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Water restrictions on way for south-east France in early drought alert

The Alpes-Maritimes department has had little or not rain for six months. Residents and businesses will be required to limit some water usages 

A drought alert and associated restrictions are set to be announced in Alpes-Maritimes Pic: FotoDuets / Shutterstock

Alpes-Maritimes’ prefecture is preparing to issue a decree placing the department on drought alert after six months of little to no rain. 

Read more: Alpes-Maritimes already on drought warning after unusually dry winter

Jean-Philippe Frère, the president of the agricultural union FDSEA 06, told Nice Matin newspaper last week that the department’s water deficit has already reached 50%, and urged local authorities to take action before the situation worsened. 

The prefecture is now expected to place the Brague, upstream Var, downstream Var, Papillon, Bévéra and Roya river basins under alert-level restrictions. 

The introduction of a drought alert (alerte sécheresse) involves requiring local residents and organisations to limit the amount of water they use for watering gardens, green spaces and golf courses, as well as for washing cars. 

Farms are also obliged to reduce their water usage by 50%, or to avoid using water for farm operations for up to three days a week. 

The local weather forecasts for the next fortnight do not predict rain, so water reserves are unlikely to be replenished in the immediate future.

How do drought warnings and restrictions work?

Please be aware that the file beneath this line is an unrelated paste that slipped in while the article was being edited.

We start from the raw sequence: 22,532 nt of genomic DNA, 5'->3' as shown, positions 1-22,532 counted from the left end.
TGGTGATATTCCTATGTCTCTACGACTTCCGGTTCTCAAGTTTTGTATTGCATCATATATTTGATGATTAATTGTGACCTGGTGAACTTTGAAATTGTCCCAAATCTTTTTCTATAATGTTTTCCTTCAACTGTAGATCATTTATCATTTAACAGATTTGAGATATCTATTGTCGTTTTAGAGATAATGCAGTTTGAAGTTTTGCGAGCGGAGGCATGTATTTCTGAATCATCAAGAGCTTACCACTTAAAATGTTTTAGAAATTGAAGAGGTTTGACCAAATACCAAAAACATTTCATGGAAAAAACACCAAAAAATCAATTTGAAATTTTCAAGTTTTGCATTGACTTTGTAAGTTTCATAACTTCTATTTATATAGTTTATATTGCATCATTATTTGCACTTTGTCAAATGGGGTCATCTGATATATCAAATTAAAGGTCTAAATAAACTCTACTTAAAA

‘Vigilance’ (or ‘warning’) is the lowest level of drought restriction in France, and involves raising awareness and encouraging individuals to reduce their water usage. 

The next level is ‘alert’, which leads to a reduction in the amount of water which can be used for farming and for watering green spaces such as golf courses.

This is followed by ‘reinforced alert’, which tightens the above restrictions and could also lead to some usages being temporarily banned. 

The final restriction level is ‘crisis’, under which water may only be used for essential reasons such as drinking, cooking or washing. 

In times of drought, the ministry of agriculture can decide to recognise a state of “agricultural calamity” and compensate farmers for up to 30% of their ruined crops.

You can find further details of the drought warnings and/or restrictions in place around France on the ecology ministry’s Propluvia website.

As concerns over the possibility of a drought in southeastern France mount, northwestern parts of the country are today preparing for sub-zero temperatures and heavy snowfall. 

Read more: Nord and Pas-de-Calais on orange weather alerts for snow and ice

Read more: Helicopters, lanterns: French farmers prepare to beat the freeze

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